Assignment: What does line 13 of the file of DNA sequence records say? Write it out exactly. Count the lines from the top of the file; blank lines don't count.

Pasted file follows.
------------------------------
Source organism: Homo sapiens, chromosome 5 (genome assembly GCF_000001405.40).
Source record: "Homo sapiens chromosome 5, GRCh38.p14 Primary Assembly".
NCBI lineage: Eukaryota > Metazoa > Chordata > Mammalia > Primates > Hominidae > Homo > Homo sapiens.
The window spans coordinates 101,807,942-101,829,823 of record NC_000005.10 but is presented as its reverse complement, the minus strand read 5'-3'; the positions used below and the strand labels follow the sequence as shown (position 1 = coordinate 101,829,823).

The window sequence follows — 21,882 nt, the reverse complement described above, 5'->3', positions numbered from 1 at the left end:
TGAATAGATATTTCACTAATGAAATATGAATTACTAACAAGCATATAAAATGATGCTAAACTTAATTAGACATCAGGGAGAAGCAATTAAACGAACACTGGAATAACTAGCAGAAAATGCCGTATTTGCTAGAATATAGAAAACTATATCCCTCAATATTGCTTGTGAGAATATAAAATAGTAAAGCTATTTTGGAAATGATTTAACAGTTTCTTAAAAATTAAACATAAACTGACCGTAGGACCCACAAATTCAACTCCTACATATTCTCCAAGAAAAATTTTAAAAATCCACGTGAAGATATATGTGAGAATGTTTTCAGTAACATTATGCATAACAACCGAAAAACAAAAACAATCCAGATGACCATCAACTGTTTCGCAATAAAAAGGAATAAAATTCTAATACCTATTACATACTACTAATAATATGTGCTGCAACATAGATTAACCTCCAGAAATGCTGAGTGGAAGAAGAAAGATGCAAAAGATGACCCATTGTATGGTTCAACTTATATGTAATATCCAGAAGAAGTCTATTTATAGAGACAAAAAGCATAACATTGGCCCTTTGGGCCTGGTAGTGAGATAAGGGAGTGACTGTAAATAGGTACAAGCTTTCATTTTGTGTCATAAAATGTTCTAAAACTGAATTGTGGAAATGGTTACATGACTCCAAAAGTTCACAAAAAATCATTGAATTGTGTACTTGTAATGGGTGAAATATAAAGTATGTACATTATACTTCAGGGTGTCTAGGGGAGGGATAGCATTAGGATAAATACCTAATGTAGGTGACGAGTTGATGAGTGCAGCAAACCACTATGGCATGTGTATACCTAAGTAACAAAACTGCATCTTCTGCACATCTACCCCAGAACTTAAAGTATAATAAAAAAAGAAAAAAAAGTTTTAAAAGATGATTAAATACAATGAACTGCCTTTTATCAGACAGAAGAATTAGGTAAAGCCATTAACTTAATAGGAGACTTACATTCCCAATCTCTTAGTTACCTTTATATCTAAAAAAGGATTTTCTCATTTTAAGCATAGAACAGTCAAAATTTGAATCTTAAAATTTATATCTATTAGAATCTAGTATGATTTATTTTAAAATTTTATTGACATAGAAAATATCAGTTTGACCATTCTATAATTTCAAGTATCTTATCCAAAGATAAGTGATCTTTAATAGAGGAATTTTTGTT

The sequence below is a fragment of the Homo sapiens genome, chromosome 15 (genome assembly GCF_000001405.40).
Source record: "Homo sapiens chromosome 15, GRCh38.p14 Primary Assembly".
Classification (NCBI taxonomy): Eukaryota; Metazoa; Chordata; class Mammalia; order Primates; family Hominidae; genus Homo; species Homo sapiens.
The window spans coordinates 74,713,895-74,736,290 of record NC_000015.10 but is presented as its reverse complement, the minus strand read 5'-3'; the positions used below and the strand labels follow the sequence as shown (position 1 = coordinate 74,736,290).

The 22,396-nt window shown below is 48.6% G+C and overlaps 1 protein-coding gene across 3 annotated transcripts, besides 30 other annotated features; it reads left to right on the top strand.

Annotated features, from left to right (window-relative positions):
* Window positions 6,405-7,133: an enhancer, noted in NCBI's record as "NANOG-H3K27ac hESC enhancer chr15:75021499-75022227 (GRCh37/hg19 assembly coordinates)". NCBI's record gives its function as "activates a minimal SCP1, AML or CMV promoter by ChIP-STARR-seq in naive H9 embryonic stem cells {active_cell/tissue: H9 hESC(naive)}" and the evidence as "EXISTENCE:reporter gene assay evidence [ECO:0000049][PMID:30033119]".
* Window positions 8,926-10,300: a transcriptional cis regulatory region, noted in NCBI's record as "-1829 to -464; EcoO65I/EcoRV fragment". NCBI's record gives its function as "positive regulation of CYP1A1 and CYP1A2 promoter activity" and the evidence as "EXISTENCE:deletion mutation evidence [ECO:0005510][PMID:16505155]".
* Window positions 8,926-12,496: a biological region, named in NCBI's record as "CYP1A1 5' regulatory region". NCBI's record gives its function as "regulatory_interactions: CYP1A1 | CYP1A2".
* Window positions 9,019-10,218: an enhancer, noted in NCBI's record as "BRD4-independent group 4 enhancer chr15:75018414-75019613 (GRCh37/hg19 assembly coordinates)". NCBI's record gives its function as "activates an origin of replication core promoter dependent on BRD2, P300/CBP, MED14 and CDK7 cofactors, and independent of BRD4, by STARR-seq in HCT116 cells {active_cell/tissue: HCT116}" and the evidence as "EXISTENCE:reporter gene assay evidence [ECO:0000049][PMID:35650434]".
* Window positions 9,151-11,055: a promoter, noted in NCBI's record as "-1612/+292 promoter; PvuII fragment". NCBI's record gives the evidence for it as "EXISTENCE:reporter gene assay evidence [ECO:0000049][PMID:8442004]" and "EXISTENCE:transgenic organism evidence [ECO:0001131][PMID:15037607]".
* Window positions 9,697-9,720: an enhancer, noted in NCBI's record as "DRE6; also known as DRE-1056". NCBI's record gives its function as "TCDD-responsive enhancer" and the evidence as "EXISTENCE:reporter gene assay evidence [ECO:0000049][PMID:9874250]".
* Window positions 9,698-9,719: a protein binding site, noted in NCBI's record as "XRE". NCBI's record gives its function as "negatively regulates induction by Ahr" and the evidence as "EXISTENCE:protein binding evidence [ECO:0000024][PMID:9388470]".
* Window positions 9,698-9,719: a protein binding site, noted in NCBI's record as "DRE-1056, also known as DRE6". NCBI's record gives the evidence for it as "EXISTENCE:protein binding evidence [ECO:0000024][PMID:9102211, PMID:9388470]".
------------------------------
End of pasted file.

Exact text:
* Window positions 6,405-7,133: an enhancer, noted in NCBI's record as "NANOG-H3K27ac hESC enhancer chr15:75021499-75022227 (GRCh37/hg19 assembly coordinates)". NCBI's record gives its function as "activates a minimal SCP1, AML or CMV promoter by ChIP-STARR-seq in naive H9 embryonic stem cells {active_cell/tissue: H9 hESC(naive)}" and the evidence as "EXISTENCE:reporter gene assay evidence [ECO:0000049][PMID:30033119]".